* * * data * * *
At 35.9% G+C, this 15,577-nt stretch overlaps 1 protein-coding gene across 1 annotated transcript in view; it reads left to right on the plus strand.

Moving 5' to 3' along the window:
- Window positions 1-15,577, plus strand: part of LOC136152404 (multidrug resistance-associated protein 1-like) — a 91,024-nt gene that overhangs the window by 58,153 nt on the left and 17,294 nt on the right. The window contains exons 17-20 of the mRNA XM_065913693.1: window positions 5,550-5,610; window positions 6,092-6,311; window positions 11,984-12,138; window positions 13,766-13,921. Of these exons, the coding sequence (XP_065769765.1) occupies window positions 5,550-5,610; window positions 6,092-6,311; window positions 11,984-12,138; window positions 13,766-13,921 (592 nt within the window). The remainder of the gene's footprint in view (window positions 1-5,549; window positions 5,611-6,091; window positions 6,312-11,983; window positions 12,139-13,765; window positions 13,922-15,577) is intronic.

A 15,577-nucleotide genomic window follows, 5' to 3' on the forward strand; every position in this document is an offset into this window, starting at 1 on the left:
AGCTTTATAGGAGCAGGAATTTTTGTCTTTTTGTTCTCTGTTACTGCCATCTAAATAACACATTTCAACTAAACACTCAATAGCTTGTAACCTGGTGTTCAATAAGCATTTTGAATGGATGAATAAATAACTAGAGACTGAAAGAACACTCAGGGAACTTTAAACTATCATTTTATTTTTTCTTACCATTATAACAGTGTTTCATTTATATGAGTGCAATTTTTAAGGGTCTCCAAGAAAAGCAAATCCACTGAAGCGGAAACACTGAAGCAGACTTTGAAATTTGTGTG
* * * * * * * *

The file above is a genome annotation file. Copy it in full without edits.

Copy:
At 35.9% G+C, this 15,577-nt stretch overlaps 1 protein-coding gene across 1 annotated transcript in view; it reads left to right on the plus strand.

Moving 5' to 3' along the window:
- Window positions 1-15,577, plus strand: part of LOC136152404 (multidrug resistance-associated protein 1-like) — a 91,024-nt gene that overhangs the window by 58,153 nt on the left and 17,294 nt on the right. The window contains exons 17-20 of the mRNA XM_065913693.1: window positions 5,550-5,610; window positions 6,092-6,311; window positions 11,984-12,138; window positions 13,766-13,921. Of these exons, the coding sequence (XP_065769765.1) occupies window positions 5,550-5,610; window positions 6,092-6,311; window positions 11,984-12,138; window positions 13,766-13,921 (592 nt within the window). The remainder of the gene's footprint in view (window positions 1-5,549; window positions 5,611-6,091; window positions 6,312-11,983; window positions 12,139-13,765; window positions 13,922-15,577) is intronic.

A 15,577-nucleotide genomic window follows, 5' to 3' on the forward strand; every position in this document is an offset into this window, starting at 1 on the left:
AGCTTTATAGGAGCAGGAATTTTTGTCTTTTTGTTCTCTGTTACTGCCATCTAAATAACACATTTCAACTAAACACTCAATAGCTTGTAACCTGGTGTTCAATAAGCATTTTGAATGGATGAATAAATAACTAGAGACTGAAAGAACACTCAGGGAACTTTAAACTATCATTTTATTTTTTCTTACCATTATAACAGTGTTTCATTTATATGAGTGCAATTTTTAAGGGTCTCCAAGAAAAGCAAATCCACTGAAGCGGAAACACTGAAGCAGACTTTGAAATTTGTGTG